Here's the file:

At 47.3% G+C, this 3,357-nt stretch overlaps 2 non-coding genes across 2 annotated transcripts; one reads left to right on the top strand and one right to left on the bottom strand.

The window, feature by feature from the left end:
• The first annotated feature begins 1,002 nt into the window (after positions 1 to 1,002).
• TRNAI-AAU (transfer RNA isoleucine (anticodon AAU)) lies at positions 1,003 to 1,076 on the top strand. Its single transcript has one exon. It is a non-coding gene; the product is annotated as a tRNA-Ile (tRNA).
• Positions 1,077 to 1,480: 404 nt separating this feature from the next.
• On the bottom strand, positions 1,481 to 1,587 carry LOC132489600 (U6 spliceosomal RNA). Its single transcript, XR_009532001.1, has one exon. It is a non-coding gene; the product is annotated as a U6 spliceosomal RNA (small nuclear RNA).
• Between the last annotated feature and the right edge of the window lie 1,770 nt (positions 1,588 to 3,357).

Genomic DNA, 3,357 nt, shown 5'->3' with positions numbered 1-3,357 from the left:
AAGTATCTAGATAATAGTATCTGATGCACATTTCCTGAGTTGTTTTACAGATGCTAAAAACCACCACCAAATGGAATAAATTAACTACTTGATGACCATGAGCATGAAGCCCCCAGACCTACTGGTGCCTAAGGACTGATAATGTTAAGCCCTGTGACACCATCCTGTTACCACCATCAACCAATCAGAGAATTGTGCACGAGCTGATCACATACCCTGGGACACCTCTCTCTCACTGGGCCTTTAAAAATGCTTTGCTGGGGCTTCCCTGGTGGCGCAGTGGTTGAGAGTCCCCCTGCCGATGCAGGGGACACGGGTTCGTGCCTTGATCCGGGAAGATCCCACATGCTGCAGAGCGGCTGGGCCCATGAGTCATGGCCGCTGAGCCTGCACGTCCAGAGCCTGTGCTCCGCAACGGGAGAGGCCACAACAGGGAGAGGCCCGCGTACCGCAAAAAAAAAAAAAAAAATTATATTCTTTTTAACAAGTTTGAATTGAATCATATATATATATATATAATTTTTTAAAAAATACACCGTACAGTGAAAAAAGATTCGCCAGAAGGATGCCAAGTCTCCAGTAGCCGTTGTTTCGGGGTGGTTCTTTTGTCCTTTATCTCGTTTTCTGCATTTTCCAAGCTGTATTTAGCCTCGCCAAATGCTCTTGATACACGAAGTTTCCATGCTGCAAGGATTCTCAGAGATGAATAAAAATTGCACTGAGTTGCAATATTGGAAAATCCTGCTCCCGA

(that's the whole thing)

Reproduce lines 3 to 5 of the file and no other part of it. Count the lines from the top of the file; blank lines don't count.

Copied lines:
• The first annotated feature begins 1,002 nt into the window (after positions 1 to 1,002).
• TRNAI-AAU (transfer RNA isoleucine (anticodon AAU)) lies at positions 1,003 to 1,076 on the top strand. Its single transcript has one exon. It is a non-coding gene; the product is annotated as a tRNA-Ile (tRNA).
• Positions 1,077 to 1,480: 404 nt separating this feature from the next.